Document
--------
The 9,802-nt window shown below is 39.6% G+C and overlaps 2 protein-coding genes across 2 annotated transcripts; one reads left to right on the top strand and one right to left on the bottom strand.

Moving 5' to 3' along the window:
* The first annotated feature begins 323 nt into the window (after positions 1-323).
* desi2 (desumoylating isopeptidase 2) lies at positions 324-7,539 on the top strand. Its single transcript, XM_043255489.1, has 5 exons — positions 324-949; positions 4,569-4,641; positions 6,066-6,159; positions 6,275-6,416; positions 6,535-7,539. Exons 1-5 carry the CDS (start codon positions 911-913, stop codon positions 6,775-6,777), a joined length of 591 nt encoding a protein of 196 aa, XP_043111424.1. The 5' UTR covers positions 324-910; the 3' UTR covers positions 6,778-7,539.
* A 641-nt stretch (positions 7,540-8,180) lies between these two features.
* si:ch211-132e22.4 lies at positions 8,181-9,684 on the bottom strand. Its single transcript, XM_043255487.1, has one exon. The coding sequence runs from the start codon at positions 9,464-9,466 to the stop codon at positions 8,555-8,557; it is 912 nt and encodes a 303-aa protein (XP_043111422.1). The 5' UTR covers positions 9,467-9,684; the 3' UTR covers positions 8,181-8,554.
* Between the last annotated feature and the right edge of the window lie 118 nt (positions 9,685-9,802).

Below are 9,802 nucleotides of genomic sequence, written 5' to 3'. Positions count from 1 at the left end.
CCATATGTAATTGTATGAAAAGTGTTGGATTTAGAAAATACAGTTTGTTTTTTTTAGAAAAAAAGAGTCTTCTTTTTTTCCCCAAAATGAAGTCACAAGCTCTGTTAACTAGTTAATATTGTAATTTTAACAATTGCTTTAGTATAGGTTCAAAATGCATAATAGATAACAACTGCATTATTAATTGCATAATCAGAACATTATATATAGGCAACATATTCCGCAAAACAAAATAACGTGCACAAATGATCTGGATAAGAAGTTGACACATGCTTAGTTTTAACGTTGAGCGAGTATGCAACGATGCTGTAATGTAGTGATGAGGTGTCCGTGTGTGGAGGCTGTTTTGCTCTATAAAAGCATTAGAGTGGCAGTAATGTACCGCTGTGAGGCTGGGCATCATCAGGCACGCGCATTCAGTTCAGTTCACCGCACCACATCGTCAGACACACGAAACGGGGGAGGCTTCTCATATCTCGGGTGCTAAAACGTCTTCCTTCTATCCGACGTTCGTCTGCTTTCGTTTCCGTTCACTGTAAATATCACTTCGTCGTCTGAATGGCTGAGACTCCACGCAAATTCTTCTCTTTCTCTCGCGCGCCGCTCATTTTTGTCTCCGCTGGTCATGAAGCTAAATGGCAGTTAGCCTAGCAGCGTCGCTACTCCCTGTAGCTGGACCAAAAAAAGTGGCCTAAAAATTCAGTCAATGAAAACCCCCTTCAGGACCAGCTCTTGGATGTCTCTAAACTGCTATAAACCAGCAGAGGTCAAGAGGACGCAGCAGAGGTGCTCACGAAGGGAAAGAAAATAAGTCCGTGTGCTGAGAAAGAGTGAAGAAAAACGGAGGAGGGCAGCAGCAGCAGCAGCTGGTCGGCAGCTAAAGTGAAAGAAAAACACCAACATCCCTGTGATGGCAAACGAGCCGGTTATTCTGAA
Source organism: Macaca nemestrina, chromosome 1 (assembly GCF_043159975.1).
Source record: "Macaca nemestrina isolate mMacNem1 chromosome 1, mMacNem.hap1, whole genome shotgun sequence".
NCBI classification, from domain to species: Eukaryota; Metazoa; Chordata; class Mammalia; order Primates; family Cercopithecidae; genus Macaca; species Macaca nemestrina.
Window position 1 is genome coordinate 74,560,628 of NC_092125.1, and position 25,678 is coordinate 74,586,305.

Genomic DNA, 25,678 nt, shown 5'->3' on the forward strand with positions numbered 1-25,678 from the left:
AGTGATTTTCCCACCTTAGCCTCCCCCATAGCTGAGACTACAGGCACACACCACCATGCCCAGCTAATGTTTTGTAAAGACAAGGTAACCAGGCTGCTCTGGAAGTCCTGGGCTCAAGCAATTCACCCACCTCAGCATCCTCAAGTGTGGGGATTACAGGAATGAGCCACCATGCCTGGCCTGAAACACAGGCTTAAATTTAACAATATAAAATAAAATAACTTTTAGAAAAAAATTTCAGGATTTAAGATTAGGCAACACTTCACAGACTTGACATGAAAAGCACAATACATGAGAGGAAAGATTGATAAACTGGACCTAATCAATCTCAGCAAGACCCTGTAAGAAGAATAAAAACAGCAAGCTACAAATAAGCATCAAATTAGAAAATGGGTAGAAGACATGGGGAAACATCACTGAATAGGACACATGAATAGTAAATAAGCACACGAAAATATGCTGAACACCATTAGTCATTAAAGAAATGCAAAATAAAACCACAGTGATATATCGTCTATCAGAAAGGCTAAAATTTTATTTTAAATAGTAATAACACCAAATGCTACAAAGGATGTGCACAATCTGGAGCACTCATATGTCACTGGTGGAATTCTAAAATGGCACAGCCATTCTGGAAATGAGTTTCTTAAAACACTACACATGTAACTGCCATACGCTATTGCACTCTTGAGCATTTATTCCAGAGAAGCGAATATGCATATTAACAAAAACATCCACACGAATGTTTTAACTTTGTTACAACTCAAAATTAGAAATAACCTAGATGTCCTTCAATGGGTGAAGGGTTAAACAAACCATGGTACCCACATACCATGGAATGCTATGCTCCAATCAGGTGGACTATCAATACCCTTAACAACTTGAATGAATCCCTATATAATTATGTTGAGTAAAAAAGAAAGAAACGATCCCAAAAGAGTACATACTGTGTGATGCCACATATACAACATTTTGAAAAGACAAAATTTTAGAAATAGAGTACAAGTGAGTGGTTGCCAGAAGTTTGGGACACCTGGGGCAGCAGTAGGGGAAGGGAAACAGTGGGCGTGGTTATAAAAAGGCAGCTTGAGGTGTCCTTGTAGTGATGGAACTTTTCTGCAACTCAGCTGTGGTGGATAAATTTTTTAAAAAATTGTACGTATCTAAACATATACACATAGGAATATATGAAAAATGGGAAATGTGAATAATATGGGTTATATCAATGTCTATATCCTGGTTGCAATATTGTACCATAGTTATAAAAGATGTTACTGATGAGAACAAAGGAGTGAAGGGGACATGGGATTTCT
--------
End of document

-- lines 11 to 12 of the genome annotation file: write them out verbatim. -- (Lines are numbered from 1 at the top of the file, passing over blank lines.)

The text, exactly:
Source record: "Macaca nemestrina isolate mMacNem1 chromosome 1, mMacNem.hap1, whole genome shotgun sequence".
NCBI classification, from domain to species: Eukaryota; Metazoa; Chordata; class Mammalia; order Primates; family Cercopithecidae; genus Macaca; species Macaca nemestrina.